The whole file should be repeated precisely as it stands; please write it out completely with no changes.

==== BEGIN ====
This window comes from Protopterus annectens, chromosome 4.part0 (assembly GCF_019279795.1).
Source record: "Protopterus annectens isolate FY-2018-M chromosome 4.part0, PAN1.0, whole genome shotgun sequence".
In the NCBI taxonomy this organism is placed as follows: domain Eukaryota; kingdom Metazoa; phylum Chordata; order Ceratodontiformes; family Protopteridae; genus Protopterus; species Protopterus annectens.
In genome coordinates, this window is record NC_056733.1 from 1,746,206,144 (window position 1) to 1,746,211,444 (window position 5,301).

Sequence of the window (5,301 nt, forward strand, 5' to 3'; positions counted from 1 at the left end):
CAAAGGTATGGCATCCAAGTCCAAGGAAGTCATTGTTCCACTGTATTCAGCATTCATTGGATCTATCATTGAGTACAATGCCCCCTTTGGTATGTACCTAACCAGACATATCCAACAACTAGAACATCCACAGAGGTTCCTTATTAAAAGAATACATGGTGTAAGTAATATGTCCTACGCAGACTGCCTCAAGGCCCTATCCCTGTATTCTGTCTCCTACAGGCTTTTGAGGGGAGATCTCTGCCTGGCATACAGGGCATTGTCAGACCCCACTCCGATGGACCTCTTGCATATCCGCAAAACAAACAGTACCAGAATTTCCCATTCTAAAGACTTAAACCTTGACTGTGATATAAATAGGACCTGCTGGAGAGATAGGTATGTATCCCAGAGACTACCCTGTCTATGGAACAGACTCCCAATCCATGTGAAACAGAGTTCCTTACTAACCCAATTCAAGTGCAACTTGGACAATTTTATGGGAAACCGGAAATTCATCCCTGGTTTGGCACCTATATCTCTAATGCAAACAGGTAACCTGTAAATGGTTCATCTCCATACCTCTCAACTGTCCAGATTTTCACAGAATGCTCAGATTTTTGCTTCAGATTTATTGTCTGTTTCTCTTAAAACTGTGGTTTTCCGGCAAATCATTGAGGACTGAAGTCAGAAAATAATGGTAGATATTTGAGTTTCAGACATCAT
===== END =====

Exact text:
This window comes from Protopterus annectens, chromosome 4.part0 (assembly GCF_019279795.1).
Source record: "Protopterus annectens isolate FY-2018-M chromosome 4.part0, PAN1.0, whole genome shotgun sequence".
In the NCBI taxonomy this organism is placed as follows: domain Eukaryota; kingdom Metazoa; phylum Chordata; order Ceratodontiformes; family Protopteridae; genus Protopterus; species Protopterus annectens.
In genome coordinates, this window is record NC_056733.1 from 1,746,206,144 (window position 1) to 1,746,211,444 (window position 5,301).

Sequence of the window (5,301 nt, forward strand, 5' to 3'; positions counted from 1 at the left end):
CAAAGGTATGGCATCCAAGTCCAAGGAAGTCATTGTTCCACTGTATTCAGCATTCATTGGATCTATCATTGAGTACAATGCCCCCTTTGGTATGTACCTAACCAGACATATCCAACAACTAGAACATCCACAGAGGTTCCTTATTAAAAGAATACATGGTGTAAGTAATATGTCCTACGCAGACTGCCTCAAGGCCCTATCCCTGTATTCTGTCTCCTACAGGCTTTTGAGGGGAGATCTCTGCCTGGCATACAGGGCATTGTCAGACCCCACTCCGATGGACCTCTTGCATATCCGCAAAACAAACAGTACCAGAATTTCCCATTCTAAAGACTTAAACCTTGACTGTGATATAAATAGGACCTGCTGGAGAGATAGGTATGTATCCCAGAGACTACCCTGTCTATGGAACAGACTCCCAATCCATGTGAAACAGAGTTCCTTACTAACCCAATTCAAGTGCAACTTGGACAATTTTATGGGAAACCGGAAATTCATCCCTGGTTTGGCACCTATATCTCTAATGCAAACAGGTAACCTGTAAATGGTTCATCTCCATACCTCTCAACTGTCCAGATTTTCACAGAATGCTCAGATTTTTGCTTCAGATTTATTGTCTGTTTCTCTTAAAACTGTGGTTTTCCGGCAAATCATTGAGGACTGAAGTCAGAAAATAATGGTAGATATTTGAGTTTCAGACATCAT